The Feather Book of Dionisio Minaggio

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Title page of The Feather Book. The bird depicted is a female blue rock thrush.[1]

The Feather Book of Dionisio Minaggio, also referred to in Italian as Il bestiario barocco (The Baroque Bestiary), is a collection of 156 pictures made almost entirely from bird feathers augmented with pieces of bird skin, feet, and beaks. They were created between 1616 and 1618 by Dionisio Minaggio, the chief gardener of the Duchy of Milan and were originally bound into a book. The majority of pictures in the book are of birds indigenous to the Lombardy region of Italy at the time, but it also contained sets of other images depicting hunters, tradesmen, musicians, and commedia dell'arte characters.


There are 156 plates in all, one of which served as the title page. Only Plate 54, a landscape, does not contain any birds or people. Although the images of musicians (Plates 77–84) and commedia dell'arte characters (Plates 100–114) were numbered consecutively, the images of hunters and tradesmen were interspersed amongst those with birds as the central figures.


The book contained 113 images with birds as the central figures, including the title page which depicts a female blue rock thrush in a tree with a shepherd beneath it tending his flock. According to Eleanor MacLean, former Librarian of the Blacker-Wood Library of Zoology and Ornithology at McGill University, which now holds the collection, the bird images contain "possibly the oldest preserved bird skins in existence, which makes them of importance taxonomically as well as artistically."[2] The majority of the images show the birds in static profile poses. However some of them depict birds in flight or interacting with people or other birds. There is also a depiction of a woodpecker confronting a snake and another of a woodpecker sticking his tongue into a tree looking for insects. According to MacLean, these represent some of the earliest attempts to illustrate the behaviour of birds in addition to their appearance.

Tradesmen and hunters[edit]

Four tradesmen are depicted in the book—a dentist and his patient, a knife-sharpener, a cobbler and his customer (with a small finch perched in the tree above them), and a chimney sweep (with a Brambling in the tree above).[3] Of the 16 images depicting hunters, the majority are related to bird hunting with several containing birds as part of the scene, notably ducks, an owl, a falcon, and a large unidentified bird standing under a tree. In this latter image (Plate 76) the large bird is being attacked by a hunter on horseback wielding a scimitar.[4] In 1927, the Canadian ornithologist and physician Casey A. Wood proposed that it depicted the dodo which became extinct in the late 17th century, although later work has shown that this was very probably a misinterpretation.[5] There are two images related to boar hunting and one showing a monkey running down a tree as an archer in oriental dress fires an arrow into the trunk. (Plate 51).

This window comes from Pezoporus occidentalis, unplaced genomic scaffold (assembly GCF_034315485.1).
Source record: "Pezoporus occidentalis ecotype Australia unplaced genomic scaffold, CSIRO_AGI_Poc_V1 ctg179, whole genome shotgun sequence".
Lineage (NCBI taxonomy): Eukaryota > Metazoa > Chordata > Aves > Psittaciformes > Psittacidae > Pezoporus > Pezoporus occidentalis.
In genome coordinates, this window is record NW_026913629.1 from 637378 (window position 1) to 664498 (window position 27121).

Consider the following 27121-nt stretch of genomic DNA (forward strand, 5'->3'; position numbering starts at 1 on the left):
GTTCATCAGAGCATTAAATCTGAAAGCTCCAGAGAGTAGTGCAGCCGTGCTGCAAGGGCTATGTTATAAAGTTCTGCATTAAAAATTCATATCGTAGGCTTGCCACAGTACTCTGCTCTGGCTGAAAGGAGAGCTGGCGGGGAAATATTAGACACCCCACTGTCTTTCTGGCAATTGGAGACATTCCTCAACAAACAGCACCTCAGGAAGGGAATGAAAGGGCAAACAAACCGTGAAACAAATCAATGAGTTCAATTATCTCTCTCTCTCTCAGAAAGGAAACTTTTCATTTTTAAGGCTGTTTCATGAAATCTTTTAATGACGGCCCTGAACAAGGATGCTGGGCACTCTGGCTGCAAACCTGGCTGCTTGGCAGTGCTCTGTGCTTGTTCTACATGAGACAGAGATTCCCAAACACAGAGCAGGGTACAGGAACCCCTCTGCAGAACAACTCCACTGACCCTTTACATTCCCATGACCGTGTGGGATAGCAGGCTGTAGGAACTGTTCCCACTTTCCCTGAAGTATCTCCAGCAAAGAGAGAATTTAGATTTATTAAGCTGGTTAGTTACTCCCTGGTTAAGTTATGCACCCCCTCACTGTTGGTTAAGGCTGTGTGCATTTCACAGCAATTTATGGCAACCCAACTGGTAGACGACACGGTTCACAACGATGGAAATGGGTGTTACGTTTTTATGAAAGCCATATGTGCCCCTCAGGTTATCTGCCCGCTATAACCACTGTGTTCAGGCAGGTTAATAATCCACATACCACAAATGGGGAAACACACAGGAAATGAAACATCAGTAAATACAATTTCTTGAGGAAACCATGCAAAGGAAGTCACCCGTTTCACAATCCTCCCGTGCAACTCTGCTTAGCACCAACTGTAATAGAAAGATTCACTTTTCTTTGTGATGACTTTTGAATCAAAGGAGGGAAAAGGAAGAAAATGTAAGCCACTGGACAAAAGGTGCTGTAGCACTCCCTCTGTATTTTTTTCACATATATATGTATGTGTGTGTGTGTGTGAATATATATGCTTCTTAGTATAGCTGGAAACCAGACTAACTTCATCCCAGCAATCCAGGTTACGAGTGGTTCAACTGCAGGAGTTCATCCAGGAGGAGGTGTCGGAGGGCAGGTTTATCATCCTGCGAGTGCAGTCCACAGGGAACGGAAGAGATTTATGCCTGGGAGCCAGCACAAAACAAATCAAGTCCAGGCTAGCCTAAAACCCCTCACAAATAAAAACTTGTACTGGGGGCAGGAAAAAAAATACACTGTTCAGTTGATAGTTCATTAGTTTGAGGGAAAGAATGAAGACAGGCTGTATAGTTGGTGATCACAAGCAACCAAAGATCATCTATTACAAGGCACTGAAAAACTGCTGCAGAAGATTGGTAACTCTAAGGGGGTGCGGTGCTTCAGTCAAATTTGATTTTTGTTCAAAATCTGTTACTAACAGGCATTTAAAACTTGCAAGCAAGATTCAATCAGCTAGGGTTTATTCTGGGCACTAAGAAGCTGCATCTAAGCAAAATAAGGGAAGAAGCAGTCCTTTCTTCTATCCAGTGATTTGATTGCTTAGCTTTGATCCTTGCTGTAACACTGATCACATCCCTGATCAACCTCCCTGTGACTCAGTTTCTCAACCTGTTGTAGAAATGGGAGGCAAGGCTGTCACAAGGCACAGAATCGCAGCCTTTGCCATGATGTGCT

Commedia dell'arte actors and musicians[edit]

There are 14 images depicting commedia dell'arte characters, each with their own label. They have been the subject of multiple studies by theatre historians and several of them have been identified as depicting specific actors, probably members of troupes who performed in Milan at the time the book was made.[6] The first of the 13 images (Plate 100) depicts Leander, an innamorato character, famously played by Benedetto Ricci of the Fedeli troupe. However in addition to his character label, the title "Lichomezi" (Milanese dialect for "Comedians") appears at the top of the page suggesting that these images were meant to be a set.[7]

Of the eight musician images, two depict men playing the violin. The remainder depict the cornett, harp, cello, archlute, mandolin, and bagpipes. According to theatre historian M.A. Katritzky, they may well have depicted the musicians who accompanied the visiting Commedia dell'arte troupes.[6]


  1. ^ McGill University Digital Library. The Feather Book: Birds 1-30, Retrieved 15 October 2013.
  2. ^ MacLean, Eleanor (2006). "The Feather Book of Dionisio Minaggio", paper delivered at the colloquium Feather Creations. Materials, Production and Circulation, Hispanic Society-Institute of Fine Arts in New York, 17–19 June 2004. Published 4 February 2006 in the journal Nuevo Mundo Mundos Nuevos. Retrieved 15 October 2013.
  3. ^ McGill University Digital Library. The Feather Book: The Tradesmen, Retrieved 5 November 2013.
  4. ^ McGill University Digital Library. The Feather Book: The Hunters, Retrieved 5 November 2013.
  5. ^ Parish, Jolyon C. (2012). The Dodo and the Solitaire: A Natural History, pp. 105-106. Indiana University Press. ISBN 0253000998
  6. ^ a b Katritzky, M. A. (2006). The Art of Commedia: A Study in the Commedia Dell'Arte 1560-1620, pp. 244-245. Rodopi. ISBN 9042017988
  7. ^ McGill University Digital Library. The Feather Book: The Comedians, Retrieved 5 November 2013.

Further reading

  • Corrigan, Beatrice (1969). Commedia Dell'arte Portraits in the McGill Feather Book. Northwestern University Press. OCLC 469705156
  • Violani, Carlo (1988). Un bestiario barocco: quadri di piume del Seicento milanese, catalogue of the exhibit held at the Museo civico di storia naturale di Milano. OCLC 19678229

External links[edit]